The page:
A new portrait of the Queen has been unveiled at the Millennium Stadium in Cardiff and the man who immortalised the monarch is the youngest person to have been given the honour.
At just 32, Welsh artist Dan Llywelyn Hall was asked by the Welsh Rugby Union to depict their royal patron, a job he described as the "ultimate commission".
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Dan, whose piece marks the 60th anniversary of the Queen's Coronation, said his expressionist-style portrait was intended to "get beyond the [Queen's] public image".
"I was very eager to talk to her and find out who she really is", Dan told The Telegraph. "The Queen is very self-conscious and aware of the camera in all the public images of her, and I didn't want to be overwhelmed by who she was, but instead make it feel as natural as possible."
The Welshman adds, "She was very open. I was expecting this very professional person, but she was very personable and affable.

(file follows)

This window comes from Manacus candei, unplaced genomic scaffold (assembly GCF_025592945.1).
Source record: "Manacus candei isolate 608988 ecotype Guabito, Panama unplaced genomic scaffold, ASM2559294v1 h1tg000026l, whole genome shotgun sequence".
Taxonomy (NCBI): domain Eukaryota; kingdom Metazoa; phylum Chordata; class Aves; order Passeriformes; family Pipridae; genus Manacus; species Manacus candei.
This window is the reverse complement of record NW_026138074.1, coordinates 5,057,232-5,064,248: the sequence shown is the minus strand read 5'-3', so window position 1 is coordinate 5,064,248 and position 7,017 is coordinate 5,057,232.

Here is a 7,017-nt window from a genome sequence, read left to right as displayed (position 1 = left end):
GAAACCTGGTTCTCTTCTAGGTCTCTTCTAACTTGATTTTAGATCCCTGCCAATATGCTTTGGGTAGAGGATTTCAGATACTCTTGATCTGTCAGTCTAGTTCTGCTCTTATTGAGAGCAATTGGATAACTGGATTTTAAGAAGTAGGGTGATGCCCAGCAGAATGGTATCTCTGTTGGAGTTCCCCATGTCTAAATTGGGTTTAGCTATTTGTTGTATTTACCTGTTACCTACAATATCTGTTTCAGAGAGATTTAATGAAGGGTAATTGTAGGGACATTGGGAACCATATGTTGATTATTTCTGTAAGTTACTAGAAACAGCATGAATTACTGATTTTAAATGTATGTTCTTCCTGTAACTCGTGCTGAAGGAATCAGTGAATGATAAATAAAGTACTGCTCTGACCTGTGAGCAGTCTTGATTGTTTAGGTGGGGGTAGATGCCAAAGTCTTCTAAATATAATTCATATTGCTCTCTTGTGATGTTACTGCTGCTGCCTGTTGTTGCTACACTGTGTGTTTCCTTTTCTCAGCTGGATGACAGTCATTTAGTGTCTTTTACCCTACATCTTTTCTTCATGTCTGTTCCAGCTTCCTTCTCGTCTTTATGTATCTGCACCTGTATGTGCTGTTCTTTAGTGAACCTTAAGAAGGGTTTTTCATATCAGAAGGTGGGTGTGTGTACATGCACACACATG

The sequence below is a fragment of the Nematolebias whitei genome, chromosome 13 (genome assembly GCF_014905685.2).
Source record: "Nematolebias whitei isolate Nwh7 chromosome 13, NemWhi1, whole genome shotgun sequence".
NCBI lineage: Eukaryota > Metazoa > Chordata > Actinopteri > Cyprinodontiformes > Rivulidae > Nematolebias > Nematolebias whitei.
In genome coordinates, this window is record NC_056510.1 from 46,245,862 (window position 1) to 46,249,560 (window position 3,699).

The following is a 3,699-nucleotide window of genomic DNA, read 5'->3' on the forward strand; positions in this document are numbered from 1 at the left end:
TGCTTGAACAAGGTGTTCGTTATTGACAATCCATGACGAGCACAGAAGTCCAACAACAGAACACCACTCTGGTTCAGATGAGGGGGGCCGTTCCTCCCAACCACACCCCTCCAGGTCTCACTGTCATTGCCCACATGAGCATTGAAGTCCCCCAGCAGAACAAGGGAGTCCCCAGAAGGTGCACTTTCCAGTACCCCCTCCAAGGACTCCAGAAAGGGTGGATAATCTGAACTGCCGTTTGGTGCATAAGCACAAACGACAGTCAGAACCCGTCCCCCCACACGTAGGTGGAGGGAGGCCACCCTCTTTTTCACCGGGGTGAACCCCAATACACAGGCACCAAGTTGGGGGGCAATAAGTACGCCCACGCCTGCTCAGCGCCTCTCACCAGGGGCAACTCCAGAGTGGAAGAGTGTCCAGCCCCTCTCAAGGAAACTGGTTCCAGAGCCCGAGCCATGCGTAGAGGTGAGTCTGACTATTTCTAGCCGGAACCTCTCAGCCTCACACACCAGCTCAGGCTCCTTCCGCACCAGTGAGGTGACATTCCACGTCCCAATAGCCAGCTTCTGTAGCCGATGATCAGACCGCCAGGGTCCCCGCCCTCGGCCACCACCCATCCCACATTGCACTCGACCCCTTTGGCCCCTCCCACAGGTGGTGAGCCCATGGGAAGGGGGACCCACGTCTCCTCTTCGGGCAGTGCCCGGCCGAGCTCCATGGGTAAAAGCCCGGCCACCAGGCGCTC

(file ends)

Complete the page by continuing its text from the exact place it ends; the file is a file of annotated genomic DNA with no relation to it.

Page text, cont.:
"The Queen's a great philosopher and really thinks hard about things. I wanted to elevate her as a subject, but at the same time penetrate through this very strong-willed individual who is dealing with a very lonely job."
Dan said painting a royal can "make or break an artist's career, something Paul Emsley, who recently depicted Kate Middleton, knows only too well.
Although the Duchess of Cambridge described his efforts as "brilliant, amazing, and absolutely brilliant", public opinion was more critical.
Early reaction to Dan's painting of the Queen, called 'Icon', suggests there could be a similar division of opinions. Mayfair gallery owner Francis Kyle shared his thoughts with The Metro.
"It has a positive quality, a certain thoughtfulness, alertness," he said. "What is strange is that the Queen is very small and petite and fine featured. You wouldn't think that to look at this."